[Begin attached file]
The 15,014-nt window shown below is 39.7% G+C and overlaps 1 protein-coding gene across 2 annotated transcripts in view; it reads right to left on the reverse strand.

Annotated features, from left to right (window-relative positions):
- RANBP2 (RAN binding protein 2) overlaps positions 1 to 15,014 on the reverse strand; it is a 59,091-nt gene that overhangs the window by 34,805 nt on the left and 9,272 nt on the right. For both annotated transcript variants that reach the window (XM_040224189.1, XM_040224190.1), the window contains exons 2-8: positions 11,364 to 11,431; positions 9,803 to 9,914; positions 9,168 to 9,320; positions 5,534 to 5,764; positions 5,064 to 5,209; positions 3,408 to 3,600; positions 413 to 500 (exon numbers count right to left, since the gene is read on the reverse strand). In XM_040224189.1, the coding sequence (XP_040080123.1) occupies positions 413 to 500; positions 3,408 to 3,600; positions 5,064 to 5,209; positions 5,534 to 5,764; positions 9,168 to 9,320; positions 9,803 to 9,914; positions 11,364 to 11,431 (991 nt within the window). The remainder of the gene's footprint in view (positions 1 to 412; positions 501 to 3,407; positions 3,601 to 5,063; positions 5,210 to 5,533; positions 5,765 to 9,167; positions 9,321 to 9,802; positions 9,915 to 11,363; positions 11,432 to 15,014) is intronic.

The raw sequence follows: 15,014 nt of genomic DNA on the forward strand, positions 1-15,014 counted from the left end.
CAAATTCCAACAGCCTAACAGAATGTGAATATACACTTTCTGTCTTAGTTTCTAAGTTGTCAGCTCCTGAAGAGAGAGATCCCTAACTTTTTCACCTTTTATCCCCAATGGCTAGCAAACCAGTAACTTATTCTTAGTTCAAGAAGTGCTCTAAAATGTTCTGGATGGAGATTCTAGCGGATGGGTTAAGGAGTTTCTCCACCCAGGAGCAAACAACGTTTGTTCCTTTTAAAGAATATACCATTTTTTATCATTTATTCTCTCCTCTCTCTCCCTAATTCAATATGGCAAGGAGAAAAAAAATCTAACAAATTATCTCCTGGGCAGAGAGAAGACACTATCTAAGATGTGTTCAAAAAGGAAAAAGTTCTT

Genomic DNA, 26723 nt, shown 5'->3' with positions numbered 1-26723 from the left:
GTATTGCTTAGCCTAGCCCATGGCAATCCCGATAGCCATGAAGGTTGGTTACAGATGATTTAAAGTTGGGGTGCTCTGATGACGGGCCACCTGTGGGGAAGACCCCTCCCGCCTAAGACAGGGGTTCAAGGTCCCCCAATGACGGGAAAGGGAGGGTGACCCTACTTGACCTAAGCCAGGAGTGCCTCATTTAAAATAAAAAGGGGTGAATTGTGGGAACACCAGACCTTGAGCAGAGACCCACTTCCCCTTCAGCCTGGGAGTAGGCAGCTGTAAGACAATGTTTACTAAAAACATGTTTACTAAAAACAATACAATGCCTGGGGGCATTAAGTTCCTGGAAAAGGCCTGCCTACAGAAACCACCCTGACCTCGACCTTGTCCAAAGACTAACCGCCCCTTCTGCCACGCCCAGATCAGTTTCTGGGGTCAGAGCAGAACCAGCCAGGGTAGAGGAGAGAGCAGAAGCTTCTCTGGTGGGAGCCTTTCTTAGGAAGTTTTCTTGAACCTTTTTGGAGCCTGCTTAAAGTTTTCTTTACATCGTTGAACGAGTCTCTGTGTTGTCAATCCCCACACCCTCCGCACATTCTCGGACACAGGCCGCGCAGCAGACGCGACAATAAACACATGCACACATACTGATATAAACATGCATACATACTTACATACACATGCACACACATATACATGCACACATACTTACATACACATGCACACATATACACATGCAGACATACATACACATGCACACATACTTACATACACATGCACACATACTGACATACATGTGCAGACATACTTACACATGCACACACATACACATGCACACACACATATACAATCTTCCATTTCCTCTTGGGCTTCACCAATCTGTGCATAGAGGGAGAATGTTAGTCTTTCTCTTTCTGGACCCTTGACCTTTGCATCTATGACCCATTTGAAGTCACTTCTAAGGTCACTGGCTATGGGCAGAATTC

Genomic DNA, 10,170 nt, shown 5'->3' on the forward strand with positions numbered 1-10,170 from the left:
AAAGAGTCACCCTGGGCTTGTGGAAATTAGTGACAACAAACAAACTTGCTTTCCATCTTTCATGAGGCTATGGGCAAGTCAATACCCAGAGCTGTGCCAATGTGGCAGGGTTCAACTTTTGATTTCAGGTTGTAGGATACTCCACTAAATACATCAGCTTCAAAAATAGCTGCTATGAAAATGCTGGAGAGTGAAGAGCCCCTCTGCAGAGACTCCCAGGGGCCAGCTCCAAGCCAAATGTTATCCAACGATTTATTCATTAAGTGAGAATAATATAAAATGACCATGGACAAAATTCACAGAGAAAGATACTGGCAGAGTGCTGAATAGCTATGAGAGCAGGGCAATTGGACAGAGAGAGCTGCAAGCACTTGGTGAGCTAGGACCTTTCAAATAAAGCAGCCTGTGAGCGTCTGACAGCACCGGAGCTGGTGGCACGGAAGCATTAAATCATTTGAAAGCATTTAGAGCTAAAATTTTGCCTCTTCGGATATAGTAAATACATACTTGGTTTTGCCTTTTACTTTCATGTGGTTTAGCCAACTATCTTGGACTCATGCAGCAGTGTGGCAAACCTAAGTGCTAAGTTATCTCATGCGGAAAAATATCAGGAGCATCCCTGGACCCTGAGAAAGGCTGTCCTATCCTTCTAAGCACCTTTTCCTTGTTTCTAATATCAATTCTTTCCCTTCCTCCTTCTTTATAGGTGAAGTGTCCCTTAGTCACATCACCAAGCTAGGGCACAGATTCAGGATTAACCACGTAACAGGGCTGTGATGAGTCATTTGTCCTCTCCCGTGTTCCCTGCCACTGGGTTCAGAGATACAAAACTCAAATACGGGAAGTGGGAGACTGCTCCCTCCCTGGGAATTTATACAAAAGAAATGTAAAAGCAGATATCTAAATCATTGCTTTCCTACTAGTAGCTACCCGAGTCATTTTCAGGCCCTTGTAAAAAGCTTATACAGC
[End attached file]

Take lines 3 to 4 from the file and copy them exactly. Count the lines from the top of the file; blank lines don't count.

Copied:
- RANBP2 (RAN binding protein 2) overlaps positions 1 to 15,014 on the reverse strand; it is a 59,091-nt gene that overhangs the window by 34,805 nt on the left and 9,272 nt on the right. For both annotated transcript variants that reach the window (XM_040224189.1, XM_040224190.1), the window contains exons 2-8: positions 11,364 to 11,431; positions 9,803 to 9,914; positions 9,168 to 9,320; positions 5,534 to 5,764; positions 5,064 to 5,209; positions 3,408 to 3,600; positions 413 to 500 (exon numbers count right to left, since the gene is read on the reverse strand). In XM_040224189.1, the coding sequence (XP_040080123.1) occupies positions 413 to 500; positions 3,408 to 3,600; positions 5,064 to 5,209; positions 5,534 to 5,764; positions 9,168 to 9,320; positions 9,803 to 9,914; positions 11,364 to 11,431 (991 nt within the window). The remainder of the gene's footprint in view (positions 1 to 412; positions 501 to 3,407; positions 3,601 to 5,063; positions 5,210 to 5,533; positions 5,765 to 9,167; positions 9,321 to 9,802; positions 9,915 to 11,363; positions 11,432 to 15,014) is intronic.

The raw sequence follows: 15,014 nt of genomic DNA on the forward strand, positions 1-15,014 counted from the left end.